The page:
Flag of a Navyvice admiral
Flag of a Navy
vice admiral

This is a list of vice admirals in the United States Navy since 2020. The rank of vice admiral (or three-star admiral) is the second-highest rank normally achievable in the U.S. Navy, and the first to have a specified number of appointments set by statute. It ranks above rear admiral (two-star admiral) and below admiral (four-star admiral).

There have been 27 vice admirals in the U.S. Navy since January 1, 2020, one of whom was promoted to four-star admiral. All 27 achieved that rank while on active duty in the U.S. Navy. Admirals entered the Navy via several paths: 16 were commissioned via Naval Reserve Officers Training Corps (NROTC) at a civilian university, 7 via the U.S. Naval Academy (USNA), 2 via Aviation Officer Candidate School (AOCS), one via Officer Candidate School (OCS), and one via the California State University Maritime Academy (CSU Maritime).

List of admirals

Entries in the following list of vice admirals are indexed by the numerical order in which each officer was promoted to that rank while on active duty, or by an asterisk (*) if the officer did not serve in that rank while on active duty. Each entry lists the admiral's name, date of rank,[a] active-duty positions held while serving at three-star rank,[b] number of years of active-duty service at three-star rank (Yrs),[c] year commissioned and source of commission,[d] number of years in commission when promoted to three-star rank (YC),[e] and other biographical notes.[f]

List of U.S. Navy vice admirals since 2020
# Name Photo Date of rank[a] Position[b] Yrs[c] Commission[d] YC[e] Notes[f]
1 Randy B. Crites
Vice Adm. Randy B. Crites.jpg
15 May 2020  
  • Deputy Chief of Naval Operations, Integration of Capabilities and Resources (DCNO N8), 2020–present.
2 1985 (OCS)[g] 35 (1962–        )
2 Yancy B. Lindsey
Vice Adm. Yancy B. Lindsey.jpg
29 May 2020   2 1986 (AOCS) 34 (1962–        ) Naval aviator.
3 Eugene H. Black III
Vice Adm. Eugene H. Black III.jpg
1 Jun 2020   2 1986 (USNA) 34 (1964–        )
4 Jeffrey E. Trussler
Vice Adm. Jeffrey E. Trussler.jpg
5 Jun 2020   2 1985 (NROTC) 35 (1963–        )
5 William J. Galinis
Vice Adm. William J. Galinis.jpg
19 Jun 2020   2 1983 (USNA) 37 (1961–        )
6 Michelle C. Skubic
Vice Adm. Michelle C. Skubic (2).jpg
24 Jul 2020   2 1988 (NROTC) 32 (1966–        ) Supply Corps.
7 Roy I. Kitchener
Vice Adm. Roy I. Kitchener.jpg
3 Aug 2020   2 1984 (NROTC) 36 (1962–        )
8 John B. Mustin
Vice Adm. John B. Mustin.jpg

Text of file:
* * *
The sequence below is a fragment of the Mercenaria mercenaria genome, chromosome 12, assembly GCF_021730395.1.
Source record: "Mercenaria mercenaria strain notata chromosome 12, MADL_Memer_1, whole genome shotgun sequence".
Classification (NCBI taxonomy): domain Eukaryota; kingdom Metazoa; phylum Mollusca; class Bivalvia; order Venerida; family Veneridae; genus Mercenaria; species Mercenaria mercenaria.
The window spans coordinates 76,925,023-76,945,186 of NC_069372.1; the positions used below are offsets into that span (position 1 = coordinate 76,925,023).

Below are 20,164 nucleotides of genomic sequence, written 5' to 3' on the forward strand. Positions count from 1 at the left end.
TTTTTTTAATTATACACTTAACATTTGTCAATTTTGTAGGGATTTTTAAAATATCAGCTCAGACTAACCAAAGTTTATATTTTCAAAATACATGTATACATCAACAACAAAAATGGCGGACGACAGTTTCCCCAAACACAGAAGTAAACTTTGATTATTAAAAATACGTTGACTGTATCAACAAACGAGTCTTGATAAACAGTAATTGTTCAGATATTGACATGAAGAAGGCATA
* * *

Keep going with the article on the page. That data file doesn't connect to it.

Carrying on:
7 Aug 2020   2 1990 (USNA) 30 (1967–        ) Son of Navy vice admiral Henry C. Mustin; grandson of Navy vice admiral Lloyd M. Mustin.
* Samuel J. Paparo Jr.
Vice Adm. Samuel J. Paparo, Jr. (2).jpg
19 Aug 2020   1 1987 (NROTC) 33 (1964–        ) Naval aviator. Promoted to admiral, 5 May 2021.
9 Kenneth R. Whitesell
Vice Adm. Kenneth R. Whitesell.jpg
2 Oct 2020   2 1985 (AOCS) 35 (1961–        )
10 Jeffrey W. Hughes
Vice Adm. Jeffrey W. Hughes.jpg
1 Feb 2021  
  • Deputy Chief of Naval Operations, Warfighting Development (DCNO N7), 2021–present.
1 1988 (NROTC) 33 (1966–        ) Naval aviator.
11 Charles B. Cooper II
Charles B. Cooper II (6).jpg
5 May 2021   1 1989 (USNA) 32 (1967–        )
12 Kelly A. Aeschbach
Kelly A. Aeschbach (7).jpg
7 May 2021   1 1990 (NROTC) 31 (1968–        )
13 Stephen T. Koehler
Vice Adm. Stephen T. Koehler.jpg
3 Jun 2021   1 1986 (NROTC) 35 (1964–        ) Naval aviator.
14 John V. Fuller
Vice Adm. John V. Fuller.jpg
11 Jun 2021   1 1987 (USNA) 34 (1965–        )
15 Karl O. Thomas
Vice Adm. Karl O. Thomas.jpg
8 Jul 2021   1 1986 (NROTC) 35 (1963–        ) Naval aviator.
16 Frank D. Whitworth III
Vice Adm. Frank D. Whitworth III (2).jpg
30 Jul 2021[1] 1 1989 (NROTC) 32 (1967–        ) Brother-in-law of Navy vice admiral Darse E. Crandall Jr.
17 Francis D. Morley
Vice Adm. Francis D. Morley.jpg
4 Aug 2021   1 1988 (NROTC) 33 (1966–        ) Naval aviator.
18 Darse E. Crandall Jr.
Vice Adm. Darse E. Crandall, Jr.jpg
18 Aug 2021   1 1984 (NROTC) 37 (1962–        ) Judge Advocate General's Corps. Brother-in-law of Navy vice admiral Frank D. Whitworth III.
19 Daniel W. Dwyer
Vice Adm. Daniel W. Dwyer (2).jpg
20 Aug 2021   1 1988 (CSU Maritime) 33 (1966–        ) Naval aviator.
20 Carl P. Chebi
Vice Adm. Carl P. Chebi.jpg
9 Sep 2021   1 1987 (NROTC) 34 (1965–        ) Naval aviator.
21 William J. Houston
Vice Adm. William J. Houston.jpg
10 Sep 2021   1 1990 (NROTC) 31 (1968–        )
22 Collin P. Green